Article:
Why did there need to be a group of Free Church people called Baptists?
By the 4th Century, Constantine, and his successor Theodosius, had wedded the power of the state government to the spiritual role of the church. As this earthly force evolved, it imposed Christendom onto men by the power of civil law and had the authority to exterminate you if you rebelled.
Many early Christian beliefs and practices of the apostolic age were lost to a sacramental system that dispensed grace at the will and method of payment of the state-church.
After reviving the lost New Testament practice of believer’s baptism, Anabaptists were hunted by the state-run churches because this endangered the very “entrance” to the Church. Refusing to have your newborn baptized into the Church was not a rejection of a denomination or a local Church; it set into motion a full-throated judicial- law enforcement system that could pronounce you a heretic and burn you to ashes in the name of Almighty God.
By the thousands, Anabaptists were slaughtered into oblivion—well, almost.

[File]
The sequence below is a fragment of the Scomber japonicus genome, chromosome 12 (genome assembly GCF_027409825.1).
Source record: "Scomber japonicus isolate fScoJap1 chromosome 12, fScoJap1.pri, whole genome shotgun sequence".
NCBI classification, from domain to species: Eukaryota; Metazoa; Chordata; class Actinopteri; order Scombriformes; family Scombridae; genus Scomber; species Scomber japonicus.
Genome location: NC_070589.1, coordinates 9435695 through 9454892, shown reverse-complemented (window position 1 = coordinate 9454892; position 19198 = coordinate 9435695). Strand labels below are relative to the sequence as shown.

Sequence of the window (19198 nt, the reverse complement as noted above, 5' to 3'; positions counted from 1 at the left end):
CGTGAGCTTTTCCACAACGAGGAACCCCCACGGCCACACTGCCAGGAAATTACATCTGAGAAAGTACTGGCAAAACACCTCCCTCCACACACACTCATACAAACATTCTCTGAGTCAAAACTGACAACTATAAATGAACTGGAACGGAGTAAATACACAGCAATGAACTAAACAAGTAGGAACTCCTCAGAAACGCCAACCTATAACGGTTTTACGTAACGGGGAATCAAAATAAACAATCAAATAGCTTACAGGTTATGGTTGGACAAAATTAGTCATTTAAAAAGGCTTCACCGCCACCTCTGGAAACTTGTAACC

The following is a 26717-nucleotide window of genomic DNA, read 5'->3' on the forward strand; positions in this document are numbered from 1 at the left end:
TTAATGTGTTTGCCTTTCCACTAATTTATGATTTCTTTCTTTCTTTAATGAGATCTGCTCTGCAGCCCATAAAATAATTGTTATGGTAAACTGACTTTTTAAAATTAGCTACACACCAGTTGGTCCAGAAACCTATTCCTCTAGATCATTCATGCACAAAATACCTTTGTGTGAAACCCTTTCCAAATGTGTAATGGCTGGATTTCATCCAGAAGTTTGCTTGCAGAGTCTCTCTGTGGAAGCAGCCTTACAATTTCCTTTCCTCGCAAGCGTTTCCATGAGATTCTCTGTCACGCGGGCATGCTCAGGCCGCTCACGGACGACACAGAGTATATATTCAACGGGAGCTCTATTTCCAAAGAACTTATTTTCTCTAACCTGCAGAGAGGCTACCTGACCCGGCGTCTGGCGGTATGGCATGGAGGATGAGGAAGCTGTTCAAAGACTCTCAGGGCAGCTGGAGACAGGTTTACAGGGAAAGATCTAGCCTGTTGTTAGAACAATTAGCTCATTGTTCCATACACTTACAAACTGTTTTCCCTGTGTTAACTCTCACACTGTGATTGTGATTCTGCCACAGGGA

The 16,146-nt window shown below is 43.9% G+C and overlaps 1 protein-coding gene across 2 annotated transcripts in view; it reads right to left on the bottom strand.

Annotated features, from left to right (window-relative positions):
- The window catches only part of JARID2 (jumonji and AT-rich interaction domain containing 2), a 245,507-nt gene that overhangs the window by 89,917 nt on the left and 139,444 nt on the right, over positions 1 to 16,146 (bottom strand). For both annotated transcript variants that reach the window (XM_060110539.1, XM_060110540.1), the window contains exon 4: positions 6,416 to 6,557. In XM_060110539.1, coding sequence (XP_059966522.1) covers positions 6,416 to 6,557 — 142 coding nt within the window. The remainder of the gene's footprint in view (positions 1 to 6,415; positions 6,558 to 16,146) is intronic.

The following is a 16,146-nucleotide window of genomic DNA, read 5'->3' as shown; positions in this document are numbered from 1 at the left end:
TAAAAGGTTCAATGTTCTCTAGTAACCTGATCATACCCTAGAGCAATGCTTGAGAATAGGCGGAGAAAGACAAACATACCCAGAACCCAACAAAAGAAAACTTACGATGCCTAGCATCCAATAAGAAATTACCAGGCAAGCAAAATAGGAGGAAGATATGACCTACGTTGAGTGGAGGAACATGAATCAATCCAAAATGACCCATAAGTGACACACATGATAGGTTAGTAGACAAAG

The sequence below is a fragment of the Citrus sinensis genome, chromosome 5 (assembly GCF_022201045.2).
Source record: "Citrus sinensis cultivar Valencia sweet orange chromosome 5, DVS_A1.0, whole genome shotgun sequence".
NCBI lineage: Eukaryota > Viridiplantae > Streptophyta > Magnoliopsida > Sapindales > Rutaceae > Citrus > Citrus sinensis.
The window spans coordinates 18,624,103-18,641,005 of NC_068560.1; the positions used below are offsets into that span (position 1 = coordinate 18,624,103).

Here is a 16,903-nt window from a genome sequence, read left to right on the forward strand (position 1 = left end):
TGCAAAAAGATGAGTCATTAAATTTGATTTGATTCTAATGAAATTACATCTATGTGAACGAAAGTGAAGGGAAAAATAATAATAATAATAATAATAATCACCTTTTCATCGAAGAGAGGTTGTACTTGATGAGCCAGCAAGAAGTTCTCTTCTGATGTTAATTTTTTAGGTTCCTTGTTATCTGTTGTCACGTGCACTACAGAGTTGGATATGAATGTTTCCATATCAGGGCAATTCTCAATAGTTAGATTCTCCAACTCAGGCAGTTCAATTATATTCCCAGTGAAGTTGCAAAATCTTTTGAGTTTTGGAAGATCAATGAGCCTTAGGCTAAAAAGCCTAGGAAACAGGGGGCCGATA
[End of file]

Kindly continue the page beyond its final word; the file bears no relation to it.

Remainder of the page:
Those of us “carrying water” for believer’s baptism and a simple non-sacramental Lord’s Supper can claim kinship with either the “fruit” of their doctrine or the “root” of their descendants from the 16th century.
Modern day Mennonites have a clear kinship to the Radical Reformers called Anabaptists—but what about any contemporary Baptist group? Proceeding on, I wish to share the work and wisdom of two respected Southern Baptist scholars of Anabaptistica and our remarkable similarities to the early Anabaptists.
Clearly, our mode and meaning for baptizing believers has stout Anabaptist resemblance. Our historic struggle for religious liberty in the New World bears the image of the persecuted Anabaptists. Our distaste for the ecclesiology of a state-run church still causes those Baptists among us who have studied church history to break out in holy hives just as it did Hubmaier, Grebel, Manz, Marpeck and others.